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Tdap Vaccination Among Healthcare Personnel—21 States, 2013

Published:November 21, 2017DOI:https://doi.org/10.1016/j.amepre.2017.09.017

      Introduction

      Outbreaks of pertussis can occur in healthcare settings. Vaccinating healthcare personnel may be helpful in protecting healthcare personnel from pertussis and potentially limiting spread to others in healthcare settings.

      Methods

      Data from 21 states using the 2013 Behavioral Risk Factor Surveillance System industry/occupation module were analyzed in 2016. Tetanus, diphtheria, and acellular pertussis (Tdap) vaccination status was self-reported by healthcare personnel along with their occupation, healthcare setting/industry, demographics, and access to care factors. To compare groups, t-tests were used. The median state response rate was 44.0%.

      Results

      Among all healthcare personnel, 47.2% were vaccinated for Tdap. Physicians had higher Tdap coverage (66.8%) compared with all other healthcare personnel except nurse practitioners and registered nurses (59.5%), whose coverage did not statistically differ from that of physicians. Tdap vaccination coverage was higher among workers in hospitals (53.3%) than in long-term care facilities (33.3%) and other clinical settings, such as dentist, chiropractor, and optometrist offices (39.3%). Healthcare personnel who were younger, who had higher education, higher annual household income, a personal healthcare provider, and health insurance had higher Tdap vaccination coverage compared with reference groups. Tdap vaccination coverage among healthcare personnel in 21 states ranged from 30.6% in Mississippi to 65.9% in Washington.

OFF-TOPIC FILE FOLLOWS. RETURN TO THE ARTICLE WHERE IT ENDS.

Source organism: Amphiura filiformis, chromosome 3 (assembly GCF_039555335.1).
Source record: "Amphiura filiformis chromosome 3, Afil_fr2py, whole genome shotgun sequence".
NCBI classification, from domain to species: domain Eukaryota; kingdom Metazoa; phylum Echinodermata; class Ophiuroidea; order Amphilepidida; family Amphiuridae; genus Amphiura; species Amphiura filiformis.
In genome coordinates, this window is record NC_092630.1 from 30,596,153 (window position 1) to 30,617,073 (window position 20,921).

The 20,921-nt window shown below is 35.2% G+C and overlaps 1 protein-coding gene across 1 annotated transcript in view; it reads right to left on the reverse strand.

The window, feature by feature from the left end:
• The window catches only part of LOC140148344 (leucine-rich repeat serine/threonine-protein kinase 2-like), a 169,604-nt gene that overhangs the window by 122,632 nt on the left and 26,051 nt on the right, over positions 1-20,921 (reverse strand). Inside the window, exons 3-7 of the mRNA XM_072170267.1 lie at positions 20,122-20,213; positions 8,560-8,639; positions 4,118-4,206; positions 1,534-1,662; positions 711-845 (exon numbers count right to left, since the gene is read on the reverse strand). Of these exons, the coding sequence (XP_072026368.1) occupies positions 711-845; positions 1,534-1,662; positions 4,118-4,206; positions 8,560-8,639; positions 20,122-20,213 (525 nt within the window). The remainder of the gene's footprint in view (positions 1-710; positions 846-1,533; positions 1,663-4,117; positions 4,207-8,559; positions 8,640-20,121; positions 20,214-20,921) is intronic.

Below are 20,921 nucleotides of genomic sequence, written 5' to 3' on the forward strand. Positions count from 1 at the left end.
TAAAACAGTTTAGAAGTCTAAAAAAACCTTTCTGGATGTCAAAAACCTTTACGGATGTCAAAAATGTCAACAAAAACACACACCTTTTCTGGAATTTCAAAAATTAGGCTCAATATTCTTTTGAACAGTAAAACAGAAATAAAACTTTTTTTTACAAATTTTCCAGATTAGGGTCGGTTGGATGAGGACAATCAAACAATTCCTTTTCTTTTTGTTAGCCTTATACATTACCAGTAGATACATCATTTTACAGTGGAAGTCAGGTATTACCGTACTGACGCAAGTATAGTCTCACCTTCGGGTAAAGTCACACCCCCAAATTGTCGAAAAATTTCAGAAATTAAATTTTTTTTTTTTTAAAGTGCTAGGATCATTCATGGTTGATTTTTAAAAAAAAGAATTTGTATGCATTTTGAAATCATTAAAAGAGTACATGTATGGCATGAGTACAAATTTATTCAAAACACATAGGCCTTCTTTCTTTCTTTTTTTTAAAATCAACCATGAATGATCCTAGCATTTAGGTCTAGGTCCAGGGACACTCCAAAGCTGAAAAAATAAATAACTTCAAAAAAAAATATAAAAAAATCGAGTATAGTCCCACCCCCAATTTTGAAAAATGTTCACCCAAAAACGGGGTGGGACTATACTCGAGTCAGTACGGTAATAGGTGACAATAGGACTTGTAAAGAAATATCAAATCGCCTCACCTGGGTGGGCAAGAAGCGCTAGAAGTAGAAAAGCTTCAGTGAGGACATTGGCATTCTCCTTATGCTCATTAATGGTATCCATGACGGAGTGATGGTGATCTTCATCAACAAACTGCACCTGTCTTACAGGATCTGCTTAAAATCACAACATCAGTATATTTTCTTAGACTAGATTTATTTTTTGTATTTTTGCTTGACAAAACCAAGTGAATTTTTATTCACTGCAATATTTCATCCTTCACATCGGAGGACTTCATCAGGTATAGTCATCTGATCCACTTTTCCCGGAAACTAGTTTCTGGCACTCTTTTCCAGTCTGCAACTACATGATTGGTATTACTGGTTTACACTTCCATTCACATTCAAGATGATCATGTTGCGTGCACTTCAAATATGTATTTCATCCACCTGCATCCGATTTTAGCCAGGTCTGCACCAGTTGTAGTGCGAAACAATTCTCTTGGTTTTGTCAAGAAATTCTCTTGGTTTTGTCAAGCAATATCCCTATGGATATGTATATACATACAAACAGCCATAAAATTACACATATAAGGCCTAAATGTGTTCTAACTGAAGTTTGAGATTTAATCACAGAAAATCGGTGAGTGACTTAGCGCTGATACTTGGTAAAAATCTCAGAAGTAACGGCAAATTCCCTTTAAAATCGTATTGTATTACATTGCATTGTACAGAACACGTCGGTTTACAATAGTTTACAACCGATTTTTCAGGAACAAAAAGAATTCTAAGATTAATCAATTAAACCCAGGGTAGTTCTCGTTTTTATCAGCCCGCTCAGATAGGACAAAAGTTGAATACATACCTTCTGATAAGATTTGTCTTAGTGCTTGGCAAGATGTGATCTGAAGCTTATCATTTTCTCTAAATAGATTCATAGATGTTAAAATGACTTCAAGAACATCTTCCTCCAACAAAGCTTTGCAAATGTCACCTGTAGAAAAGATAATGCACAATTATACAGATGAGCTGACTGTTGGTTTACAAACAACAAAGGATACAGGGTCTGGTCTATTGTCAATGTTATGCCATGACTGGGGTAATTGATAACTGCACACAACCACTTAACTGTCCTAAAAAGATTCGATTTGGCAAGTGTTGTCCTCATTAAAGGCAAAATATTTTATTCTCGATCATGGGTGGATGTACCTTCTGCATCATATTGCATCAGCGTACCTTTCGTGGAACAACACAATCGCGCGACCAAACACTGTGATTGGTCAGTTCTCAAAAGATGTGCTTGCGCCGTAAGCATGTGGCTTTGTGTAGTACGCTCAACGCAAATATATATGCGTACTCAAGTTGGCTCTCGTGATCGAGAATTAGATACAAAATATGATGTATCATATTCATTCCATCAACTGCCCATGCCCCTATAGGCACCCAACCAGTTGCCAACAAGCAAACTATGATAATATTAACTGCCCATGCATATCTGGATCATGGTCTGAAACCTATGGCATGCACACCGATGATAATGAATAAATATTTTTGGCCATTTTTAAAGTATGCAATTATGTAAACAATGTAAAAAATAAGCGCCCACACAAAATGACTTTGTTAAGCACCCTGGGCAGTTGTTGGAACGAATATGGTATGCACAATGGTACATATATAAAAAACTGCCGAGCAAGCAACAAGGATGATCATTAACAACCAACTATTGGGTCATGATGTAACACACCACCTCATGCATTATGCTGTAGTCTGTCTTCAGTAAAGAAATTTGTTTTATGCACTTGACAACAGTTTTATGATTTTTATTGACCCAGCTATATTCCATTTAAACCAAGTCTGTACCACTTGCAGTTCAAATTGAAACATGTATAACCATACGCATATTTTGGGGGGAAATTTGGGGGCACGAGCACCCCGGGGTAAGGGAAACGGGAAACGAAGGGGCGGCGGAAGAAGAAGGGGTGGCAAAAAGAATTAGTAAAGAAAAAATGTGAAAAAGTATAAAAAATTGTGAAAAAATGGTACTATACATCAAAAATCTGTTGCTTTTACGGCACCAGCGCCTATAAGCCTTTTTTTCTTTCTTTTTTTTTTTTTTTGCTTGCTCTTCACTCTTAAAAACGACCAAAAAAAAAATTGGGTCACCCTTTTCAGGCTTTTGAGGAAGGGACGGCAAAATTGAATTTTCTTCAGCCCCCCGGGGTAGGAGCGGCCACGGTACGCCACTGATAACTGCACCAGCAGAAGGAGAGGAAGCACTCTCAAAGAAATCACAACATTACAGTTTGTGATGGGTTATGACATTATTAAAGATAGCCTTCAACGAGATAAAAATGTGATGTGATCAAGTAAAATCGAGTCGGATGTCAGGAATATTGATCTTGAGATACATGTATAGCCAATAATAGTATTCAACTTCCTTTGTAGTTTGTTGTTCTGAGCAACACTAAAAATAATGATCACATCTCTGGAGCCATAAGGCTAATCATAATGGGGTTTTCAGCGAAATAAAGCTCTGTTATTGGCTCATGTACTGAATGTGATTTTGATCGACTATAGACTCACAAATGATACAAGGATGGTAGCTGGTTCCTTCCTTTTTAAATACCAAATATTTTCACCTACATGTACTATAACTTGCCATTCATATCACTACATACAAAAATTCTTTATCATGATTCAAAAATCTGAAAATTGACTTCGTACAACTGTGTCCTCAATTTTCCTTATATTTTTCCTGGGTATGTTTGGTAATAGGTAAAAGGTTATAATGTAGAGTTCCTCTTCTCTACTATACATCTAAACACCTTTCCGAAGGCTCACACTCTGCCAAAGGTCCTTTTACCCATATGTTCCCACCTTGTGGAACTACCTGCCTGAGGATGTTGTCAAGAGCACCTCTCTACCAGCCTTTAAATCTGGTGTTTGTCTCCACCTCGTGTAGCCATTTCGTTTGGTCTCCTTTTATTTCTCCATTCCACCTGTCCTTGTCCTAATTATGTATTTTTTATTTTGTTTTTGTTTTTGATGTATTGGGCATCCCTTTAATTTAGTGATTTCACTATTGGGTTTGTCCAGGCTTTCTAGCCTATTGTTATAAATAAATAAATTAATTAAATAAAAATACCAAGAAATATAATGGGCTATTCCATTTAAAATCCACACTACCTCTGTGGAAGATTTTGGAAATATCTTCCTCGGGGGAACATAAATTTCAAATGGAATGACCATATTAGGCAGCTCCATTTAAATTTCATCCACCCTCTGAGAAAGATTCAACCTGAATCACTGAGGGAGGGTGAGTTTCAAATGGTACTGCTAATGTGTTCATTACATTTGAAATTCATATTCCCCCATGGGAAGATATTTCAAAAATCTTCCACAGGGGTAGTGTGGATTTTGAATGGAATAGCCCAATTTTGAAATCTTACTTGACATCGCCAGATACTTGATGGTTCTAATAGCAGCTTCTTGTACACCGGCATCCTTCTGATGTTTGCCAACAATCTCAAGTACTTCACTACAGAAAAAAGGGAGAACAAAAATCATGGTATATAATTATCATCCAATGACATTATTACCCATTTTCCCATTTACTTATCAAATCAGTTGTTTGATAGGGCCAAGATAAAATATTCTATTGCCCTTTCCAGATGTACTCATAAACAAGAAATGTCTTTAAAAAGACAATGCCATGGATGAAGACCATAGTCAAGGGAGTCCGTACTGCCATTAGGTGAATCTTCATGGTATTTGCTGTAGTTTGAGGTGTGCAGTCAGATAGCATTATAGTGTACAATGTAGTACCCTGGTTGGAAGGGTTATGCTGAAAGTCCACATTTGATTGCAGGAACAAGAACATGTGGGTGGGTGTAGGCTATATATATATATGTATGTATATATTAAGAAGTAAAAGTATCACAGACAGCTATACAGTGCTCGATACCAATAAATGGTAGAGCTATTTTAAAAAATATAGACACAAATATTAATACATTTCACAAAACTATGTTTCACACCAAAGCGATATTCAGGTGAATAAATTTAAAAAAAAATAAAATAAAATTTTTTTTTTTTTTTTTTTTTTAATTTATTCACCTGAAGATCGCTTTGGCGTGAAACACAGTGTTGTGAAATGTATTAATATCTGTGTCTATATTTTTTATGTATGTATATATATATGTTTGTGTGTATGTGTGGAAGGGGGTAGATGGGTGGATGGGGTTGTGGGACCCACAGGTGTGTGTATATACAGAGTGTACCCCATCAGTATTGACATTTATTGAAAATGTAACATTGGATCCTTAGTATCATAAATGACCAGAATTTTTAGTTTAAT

Conclusions

      Improvement in Tdap vaccination among healthcare personnel is needed to potentially reduce opportunities for spread of pertussis in healthcare settings. On-site workplace vaccination, offering vaccines free of charge, and promoting vaccination may increase vaccination among healthcare personnel.
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